Wednesday, March 16, 2005

Explaining My Other Self ...

On Valentine's Day this year, I sang at my first-ever open-mic night. This is what I wrote when I got home to send to friends.

I wore red today. Determined not to be cynical about Valentine's Day, I wore red, to be hopeful. Not just about love, but about it all. Life, possibility.

I had set aside Monday as a play day, a reward for finishing a lot of work over the past week. I met my friend Chris for coffee, I went to see my friend Dave at his studio, and I had dinner at Jay's before the two of us headed to Davenport's Piano Bar, where Monday is open-mic night. Just to soak up the open-mic vibe. Life-Coach Friend Jeannie had suggested it -- two years ago -- as a step toward getting over my fear of singing in public.

As we were getting dinner together (that'd be dumping Thai food onto plates, instead of eating from the containers), Jay asked what song I'd be singing.

"Oh, I'm not singing tonight," I said. "I'm just going there to get used to the *idea* of singing."

Jay scrunched up his face, as if to say, "Coward."

But I held my ground.

I drove to Davenport's, and boy, it was emp-ty. Just a few of us there. George was at the piano for the evening.

"Come on," Jay urged. "You can sing. There's no one here to hear you!"

But it didn't feel right. If I *was* going to sing, I figured there should be more people in the room. Seemed I wouldn't be getting over much of a fear of singing in public if my only public was Jay and the bartender.

I ordered a Scotch.

Then another.

Then it was two hours later.

I had a songbook in front of me. I was flipping through it. Others were singing. I was not.

One woman, honest to God, sang an aria from "Tosca." Yeah. She's a professional singer. A professional opera singer. Right. Not gonna follow *her.*

Then it was another hour later.

Jay said he was going to get a cab home, but that I should stay and sing.

I was starting to get nervous inside. I *could* not sing, like I planned on. But I knew I'd feel like I let myself down.

Then George announced that he was taking break.

"Ooh," Jay said. "You're saved by him taking a break."

"I was going to sing next," I said.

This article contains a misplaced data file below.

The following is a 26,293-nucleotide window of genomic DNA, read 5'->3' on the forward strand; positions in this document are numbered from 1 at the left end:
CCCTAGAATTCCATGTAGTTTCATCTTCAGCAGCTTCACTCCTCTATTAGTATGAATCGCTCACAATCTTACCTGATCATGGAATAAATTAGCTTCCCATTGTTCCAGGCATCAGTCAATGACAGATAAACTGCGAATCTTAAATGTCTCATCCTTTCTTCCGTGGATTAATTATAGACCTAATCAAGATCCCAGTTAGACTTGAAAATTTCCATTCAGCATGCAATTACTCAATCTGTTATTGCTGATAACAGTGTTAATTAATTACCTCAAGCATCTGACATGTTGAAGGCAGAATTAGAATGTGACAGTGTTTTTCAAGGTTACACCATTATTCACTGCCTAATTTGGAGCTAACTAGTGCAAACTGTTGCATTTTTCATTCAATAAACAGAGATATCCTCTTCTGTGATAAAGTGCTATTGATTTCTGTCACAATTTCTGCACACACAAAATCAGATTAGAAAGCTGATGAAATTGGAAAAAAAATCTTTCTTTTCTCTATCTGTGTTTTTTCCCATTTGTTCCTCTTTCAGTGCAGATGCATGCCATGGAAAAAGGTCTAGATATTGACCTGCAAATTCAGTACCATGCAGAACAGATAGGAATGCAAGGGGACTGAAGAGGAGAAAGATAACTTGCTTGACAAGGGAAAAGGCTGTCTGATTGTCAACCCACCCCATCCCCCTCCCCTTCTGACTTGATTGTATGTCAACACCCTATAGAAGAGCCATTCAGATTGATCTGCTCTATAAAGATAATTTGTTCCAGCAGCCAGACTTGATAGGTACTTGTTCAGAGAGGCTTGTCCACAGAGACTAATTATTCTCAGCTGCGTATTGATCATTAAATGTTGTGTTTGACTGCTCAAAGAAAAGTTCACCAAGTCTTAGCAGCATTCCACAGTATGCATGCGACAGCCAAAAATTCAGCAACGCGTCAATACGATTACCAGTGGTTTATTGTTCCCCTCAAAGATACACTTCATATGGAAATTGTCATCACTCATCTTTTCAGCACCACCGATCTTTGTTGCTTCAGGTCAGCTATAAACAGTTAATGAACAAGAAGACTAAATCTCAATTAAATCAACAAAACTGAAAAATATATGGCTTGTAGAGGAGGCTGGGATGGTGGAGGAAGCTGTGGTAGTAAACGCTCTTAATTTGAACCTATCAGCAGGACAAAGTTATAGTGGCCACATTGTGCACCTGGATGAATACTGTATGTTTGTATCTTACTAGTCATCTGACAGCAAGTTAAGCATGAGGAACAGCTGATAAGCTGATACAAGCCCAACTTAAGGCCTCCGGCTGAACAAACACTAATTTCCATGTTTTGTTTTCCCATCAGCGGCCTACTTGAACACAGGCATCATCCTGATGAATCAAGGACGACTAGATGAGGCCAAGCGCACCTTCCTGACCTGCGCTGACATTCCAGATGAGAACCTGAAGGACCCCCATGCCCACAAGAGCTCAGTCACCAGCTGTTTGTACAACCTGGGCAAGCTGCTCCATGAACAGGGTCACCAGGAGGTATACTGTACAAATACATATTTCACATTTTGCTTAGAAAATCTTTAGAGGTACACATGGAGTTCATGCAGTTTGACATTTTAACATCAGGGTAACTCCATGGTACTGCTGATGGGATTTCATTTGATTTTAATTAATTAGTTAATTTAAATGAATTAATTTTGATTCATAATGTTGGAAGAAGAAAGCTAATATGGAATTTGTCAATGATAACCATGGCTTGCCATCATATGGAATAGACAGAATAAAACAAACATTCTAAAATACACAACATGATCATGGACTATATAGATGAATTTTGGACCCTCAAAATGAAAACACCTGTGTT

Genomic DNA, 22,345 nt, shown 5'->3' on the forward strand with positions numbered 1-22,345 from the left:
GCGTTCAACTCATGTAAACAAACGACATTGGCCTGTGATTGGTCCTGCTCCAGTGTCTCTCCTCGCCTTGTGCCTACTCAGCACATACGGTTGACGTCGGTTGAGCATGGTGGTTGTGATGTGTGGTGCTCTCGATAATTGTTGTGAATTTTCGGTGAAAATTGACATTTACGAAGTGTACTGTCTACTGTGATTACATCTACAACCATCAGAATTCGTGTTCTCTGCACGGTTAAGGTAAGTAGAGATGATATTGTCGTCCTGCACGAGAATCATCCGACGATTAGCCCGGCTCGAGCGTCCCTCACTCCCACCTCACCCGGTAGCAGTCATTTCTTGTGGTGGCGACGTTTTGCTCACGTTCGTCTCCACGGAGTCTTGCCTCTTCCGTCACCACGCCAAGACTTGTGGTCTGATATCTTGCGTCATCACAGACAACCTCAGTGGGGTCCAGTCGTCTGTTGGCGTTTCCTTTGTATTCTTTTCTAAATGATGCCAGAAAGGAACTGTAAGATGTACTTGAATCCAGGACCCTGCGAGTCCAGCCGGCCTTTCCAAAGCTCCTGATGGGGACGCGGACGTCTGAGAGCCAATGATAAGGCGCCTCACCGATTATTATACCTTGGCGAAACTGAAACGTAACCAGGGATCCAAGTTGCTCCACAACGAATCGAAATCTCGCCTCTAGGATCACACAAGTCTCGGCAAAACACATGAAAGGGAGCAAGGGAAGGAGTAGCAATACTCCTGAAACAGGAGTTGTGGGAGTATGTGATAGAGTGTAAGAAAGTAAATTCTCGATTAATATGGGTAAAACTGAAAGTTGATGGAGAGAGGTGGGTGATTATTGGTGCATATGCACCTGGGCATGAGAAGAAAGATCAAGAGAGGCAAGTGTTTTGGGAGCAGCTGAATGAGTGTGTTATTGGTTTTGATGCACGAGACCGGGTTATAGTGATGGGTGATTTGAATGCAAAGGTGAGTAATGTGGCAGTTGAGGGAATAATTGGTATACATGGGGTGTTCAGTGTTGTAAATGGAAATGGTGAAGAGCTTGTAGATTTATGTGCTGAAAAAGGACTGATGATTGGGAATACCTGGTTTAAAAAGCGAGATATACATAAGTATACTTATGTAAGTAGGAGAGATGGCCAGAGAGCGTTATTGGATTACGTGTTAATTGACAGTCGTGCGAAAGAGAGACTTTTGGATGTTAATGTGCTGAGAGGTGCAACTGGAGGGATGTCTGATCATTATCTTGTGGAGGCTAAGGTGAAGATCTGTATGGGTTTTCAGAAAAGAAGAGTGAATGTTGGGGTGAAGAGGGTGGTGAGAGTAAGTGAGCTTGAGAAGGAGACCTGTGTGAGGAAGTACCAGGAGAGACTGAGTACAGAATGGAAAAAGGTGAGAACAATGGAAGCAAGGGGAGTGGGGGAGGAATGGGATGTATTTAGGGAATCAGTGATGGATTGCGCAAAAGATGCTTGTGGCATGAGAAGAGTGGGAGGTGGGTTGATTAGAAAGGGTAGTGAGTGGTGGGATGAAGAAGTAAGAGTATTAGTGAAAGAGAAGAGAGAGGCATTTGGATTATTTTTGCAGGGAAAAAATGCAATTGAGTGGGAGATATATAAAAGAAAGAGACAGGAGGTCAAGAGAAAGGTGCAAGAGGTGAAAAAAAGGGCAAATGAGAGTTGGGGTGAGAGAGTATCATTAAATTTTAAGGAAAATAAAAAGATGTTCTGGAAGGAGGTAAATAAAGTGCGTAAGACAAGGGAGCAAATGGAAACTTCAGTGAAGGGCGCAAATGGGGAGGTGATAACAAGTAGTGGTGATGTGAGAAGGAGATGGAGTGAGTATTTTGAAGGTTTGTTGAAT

Jay scrunched up his face, as if to say, "Liar."

"No, really. If you go ask him if he'll do one more song before he takes his break, I'll sing."



So Jay walked up to the piano and leaned over to talk to George. George looked at me and said, "Well, come on, darlin'! Let's go! What are you singing?!" (George, you may have guessed, is gay.)

I put the book in front of him. "It's De-Lovely." Cole Porter. I hadn't sung that song in at least a year. But it's up-tempo. (The song I really wanted to do, the song I made George do earlier in the evening to see how he played it, was "All the Way" (I've fallen in love with Iva Davies' rendition of it and can't stop singing it), but I figured, with the nerves I had going on, I'd better steer clear of anything resembling a ballad.)

So I took the mic, George introduced me to the crowd, and let them know that I was performing in public for the first time, and that's when I realized that I picked a song that requires that *I* bring in the piano, not the other way around. George played an intro anyway, and then said, "That was completely useless."

So I sang. And at the end of it, George brought me back for a second time. I sang, essentially, twice.

The crowd was great. Hearty applause. A fellow open-mic-er insisted I come back. "The first time's the hardest, and now that's over!" he said.

He had a point.

And, as I told Dave later on my drive home, " I didn't die. I lived to call and tell you about it."

So, friends, for all of you who know how long I've wanted to do this, and how scared I've been, I did it.

Life is what you make it.


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